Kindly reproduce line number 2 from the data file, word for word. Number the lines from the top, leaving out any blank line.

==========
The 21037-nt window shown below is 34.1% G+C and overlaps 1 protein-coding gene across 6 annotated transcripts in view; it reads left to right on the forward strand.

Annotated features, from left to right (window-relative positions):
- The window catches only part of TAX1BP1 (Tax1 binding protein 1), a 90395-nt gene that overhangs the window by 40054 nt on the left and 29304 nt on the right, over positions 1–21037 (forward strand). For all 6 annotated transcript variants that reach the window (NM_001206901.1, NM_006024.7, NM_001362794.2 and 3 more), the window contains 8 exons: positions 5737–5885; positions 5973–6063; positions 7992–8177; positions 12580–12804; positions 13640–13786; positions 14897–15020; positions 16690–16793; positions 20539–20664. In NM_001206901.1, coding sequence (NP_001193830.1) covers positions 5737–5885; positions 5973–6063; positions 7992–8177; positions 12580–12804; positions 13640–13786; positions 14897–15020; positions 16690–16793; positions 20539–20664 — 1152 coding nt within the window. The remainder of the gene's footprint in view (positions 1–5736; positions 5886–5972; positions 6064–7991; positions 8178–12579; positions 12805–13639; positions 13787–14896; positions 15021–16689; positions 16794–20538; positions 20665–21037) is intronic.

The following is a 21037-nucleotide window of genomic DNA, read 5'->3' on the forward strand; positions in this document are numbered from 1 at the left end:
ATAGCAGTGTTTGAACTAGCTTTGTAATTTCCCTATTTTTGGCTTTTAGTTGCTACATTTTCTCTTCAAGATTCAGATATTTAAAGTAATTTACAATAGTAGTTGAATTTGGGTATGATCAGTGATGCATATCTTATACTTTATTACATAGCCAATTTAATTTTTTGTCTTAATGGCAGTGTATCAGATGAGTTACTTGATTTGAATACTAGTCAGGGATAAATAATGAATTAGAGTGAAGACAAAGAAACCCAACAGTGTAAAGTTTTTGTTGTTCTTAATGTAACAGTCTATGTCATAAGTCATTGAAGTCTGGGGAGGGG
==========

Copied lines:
Annotated features, from left to right (window-relative positions):